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05/10/2013

Internet crime has also entered my realm


In Denmark we have for many years used a secure domestic credit card - Dankortet - and all Danes use it more or less for all their purchased based money transactions. In my e-store - nikonphotoexpert.com - we sell Nikon equipment and other photography related articles. You can pay with Dankortet or a Paypal account. October 1st I received an order for a AF-S Nikkor 70-200mm f/4 lens and the payment was done with a Dankort. The delivery address was in Denmark, I could see a phone number, an e-mail address and the IP-number. Their was nothing suspicious with that order - except the customer name - but then again I have many customer with a none Danish name, and they have never given me any worries. The money was transferred to my account and I shipped the lens.

Today I received a mail from nets - the largest provider of payment services in the Nordic - informing me, that the owner of the Dankort has made objection to the purchase and denied to have place the order. So they had to transfer the money from my account to the owner of the Dankort.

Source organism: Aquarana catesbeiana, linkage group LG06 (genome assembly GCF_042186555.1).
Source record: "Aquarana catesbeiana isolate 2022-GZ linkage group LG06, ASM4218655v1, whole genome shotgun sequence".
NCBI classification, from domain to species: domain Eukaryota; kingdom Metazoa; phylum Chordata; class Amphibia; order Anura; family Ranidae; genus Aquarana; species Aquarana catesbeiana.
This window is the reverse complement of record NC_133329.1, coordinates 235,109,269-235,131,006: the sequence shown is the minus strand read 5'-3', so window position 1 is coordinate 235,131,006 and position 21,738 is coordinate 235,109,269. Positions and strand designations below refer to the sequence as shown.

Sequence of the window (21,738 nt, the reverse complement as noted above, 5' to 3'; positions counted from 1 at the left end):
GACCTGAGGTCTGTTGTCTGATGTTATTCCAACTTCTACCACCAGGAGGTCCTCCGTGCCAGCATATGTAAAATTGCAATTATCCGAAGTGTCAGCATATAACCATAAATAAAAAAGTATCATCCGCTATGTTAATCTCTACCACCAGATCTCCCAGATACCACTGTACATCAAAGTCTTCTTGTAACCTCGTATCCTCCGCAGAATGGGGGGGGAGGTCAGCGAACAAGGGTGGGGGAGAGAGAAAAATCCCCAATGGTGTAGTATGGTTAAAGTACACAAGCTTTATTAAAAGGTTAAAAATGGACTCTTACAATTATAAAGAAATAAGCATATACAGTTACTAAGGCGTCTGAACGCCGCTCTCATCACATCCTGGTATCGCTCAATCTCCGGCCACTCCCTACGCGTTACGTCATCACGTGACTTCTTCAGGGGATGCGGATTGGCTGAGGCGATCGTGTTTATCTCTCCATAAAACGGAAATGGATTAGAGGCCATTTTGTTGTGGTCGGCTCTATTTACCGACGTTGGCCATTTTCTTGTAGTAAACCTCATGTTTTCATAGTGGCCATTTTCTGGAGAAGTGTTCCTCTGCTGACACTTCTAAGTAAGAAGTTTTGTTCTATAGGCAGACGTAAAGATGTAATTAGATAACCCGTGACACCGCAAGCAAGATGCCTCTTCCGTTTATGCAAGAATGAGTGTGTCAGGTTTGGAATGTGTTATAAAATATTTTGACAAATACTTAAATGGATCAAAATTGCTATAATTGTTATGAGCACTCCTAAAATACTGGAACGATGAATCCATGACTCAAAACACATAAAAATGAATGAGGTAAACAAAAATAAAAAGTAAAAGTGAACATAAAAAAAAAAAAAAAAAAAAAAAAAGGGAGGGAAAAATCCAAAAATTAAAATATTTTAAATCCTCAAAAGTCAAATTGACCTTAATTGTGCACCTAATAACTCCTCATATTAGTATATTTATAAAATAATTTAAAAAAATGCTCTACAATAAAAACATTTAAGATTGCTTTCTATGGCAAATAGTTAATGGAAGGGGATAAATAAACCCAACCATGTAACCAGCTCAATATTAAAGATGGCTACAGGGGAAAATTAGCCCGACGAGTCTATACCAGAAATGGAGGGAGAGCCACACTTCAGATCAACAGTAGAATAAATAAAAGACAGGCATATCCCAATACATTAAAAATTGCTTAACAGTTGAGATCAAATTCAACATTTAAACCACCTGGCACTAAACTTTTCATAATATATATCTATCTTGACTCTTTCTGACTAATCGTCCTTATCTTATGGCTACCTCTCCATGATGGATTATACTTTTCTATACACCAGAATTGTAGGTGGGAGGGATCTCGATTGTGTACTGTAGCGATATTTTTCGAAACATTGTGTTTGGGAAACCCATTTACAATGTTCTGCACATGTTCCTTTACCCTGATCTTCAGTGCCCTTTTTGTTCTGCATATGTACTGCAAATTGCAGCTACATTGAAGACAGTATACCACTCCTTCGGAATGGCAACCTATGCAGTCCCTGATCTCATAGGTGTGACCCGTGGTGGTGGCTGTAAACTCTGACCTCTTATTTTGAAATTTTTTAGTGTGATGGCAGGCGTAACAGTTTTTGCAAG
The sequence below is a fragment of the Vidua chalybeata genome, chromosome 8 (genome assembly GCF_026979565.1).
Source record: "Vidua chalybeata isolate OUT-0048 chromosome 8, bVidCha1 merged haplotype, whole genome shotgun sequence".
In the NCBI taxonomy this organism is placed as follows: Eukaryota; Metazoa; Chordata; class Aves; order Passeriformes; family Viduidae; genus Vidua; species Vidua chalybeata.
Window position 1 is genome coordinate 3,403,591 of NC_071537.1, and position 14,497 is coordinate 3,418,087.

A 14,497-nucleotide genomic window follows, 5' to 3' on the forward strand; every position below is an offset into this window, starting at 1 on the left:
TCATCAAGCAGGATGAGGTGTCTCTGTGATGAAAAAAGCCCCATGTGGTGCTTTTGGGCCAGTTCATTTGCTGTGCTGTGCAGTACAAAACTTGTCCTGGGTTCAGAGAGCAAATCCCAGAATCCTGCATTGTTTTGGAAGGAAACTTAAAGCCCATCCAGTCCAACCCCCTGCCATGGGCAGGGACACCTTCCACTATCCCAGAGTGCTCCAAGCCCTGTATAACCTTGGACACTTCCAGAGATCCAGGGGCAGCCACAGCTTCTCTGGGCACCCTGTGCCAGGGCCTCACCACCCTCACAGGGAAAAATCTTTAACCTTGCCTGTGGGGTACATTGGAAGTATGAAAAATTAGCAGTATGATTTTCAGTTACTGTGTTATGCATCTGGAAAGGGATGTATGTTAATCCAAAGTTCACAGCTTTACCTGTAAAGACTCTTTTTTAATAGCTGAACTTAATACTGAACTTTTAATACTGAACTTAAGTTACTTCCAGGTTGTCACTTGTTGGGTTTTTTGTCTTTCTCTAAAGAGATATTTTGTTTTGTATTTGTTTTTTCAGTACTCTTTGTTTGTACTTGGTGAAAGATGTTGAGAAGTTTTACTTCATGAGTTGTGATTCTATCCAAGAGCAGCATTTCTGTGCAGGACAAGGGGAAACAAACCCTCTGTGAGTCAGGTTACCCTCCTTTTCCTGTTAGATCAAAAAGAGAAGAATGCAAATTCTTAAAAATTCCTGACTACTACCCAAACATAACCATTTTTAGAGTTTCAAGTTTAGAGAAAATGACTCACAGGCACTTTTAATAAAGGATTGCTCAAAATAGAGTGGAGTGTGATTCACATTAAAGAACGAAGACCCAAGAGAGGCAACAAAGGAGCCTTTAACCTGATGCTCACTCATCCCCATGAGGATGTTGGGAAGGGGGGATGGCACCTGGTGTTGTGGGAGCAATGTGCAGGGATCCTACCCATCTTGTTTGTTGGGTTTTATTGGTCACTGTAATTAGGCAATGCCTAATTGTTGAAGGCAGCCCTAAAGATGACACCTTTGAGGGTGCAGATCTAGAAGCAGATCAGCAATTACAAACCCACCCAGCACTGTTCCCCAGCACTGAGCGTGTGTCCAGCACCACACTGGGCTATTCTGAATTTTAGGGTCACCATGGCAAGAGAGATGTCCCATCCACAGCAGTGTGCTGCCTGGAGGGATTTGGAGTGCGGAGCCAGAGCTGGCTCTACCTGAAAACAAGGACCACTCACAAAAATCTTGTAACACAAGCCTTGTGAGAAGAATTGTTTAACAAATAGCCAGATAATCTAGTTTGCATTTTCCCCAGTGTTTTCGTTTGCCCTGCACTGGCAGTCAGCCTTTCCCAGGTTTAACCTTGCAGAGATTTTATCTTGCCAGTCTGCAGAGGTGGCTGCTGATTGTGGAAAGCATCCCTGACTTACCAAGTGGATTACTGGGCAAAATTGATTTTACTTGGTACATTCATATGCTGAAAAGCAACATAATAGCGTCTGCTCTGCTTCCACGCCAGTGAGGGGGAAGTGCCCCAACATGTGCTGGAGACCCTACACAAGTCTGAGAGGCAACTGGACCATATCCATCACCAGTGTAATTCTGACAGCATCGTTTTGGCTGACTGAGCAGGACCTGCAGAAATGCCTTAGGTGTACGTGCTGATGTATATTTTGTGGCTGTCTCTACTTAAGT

The most probably explanation is that the Dankort has been stolen and used to made this purchase (you also need the 3-digit code on the backside of the credit card to complete the on-line purchase) before the owner reported the theft.
The only thing I can do now is to report this "theft" to the police. But the bottom line is that I have done nothing wrong and end up with the bill (equal to a full quarter earnings as we are a very small e-store and the profit margins are very small).

Please remember - I had no chance to check if this was a suspicious order.

What a demotivating experience....

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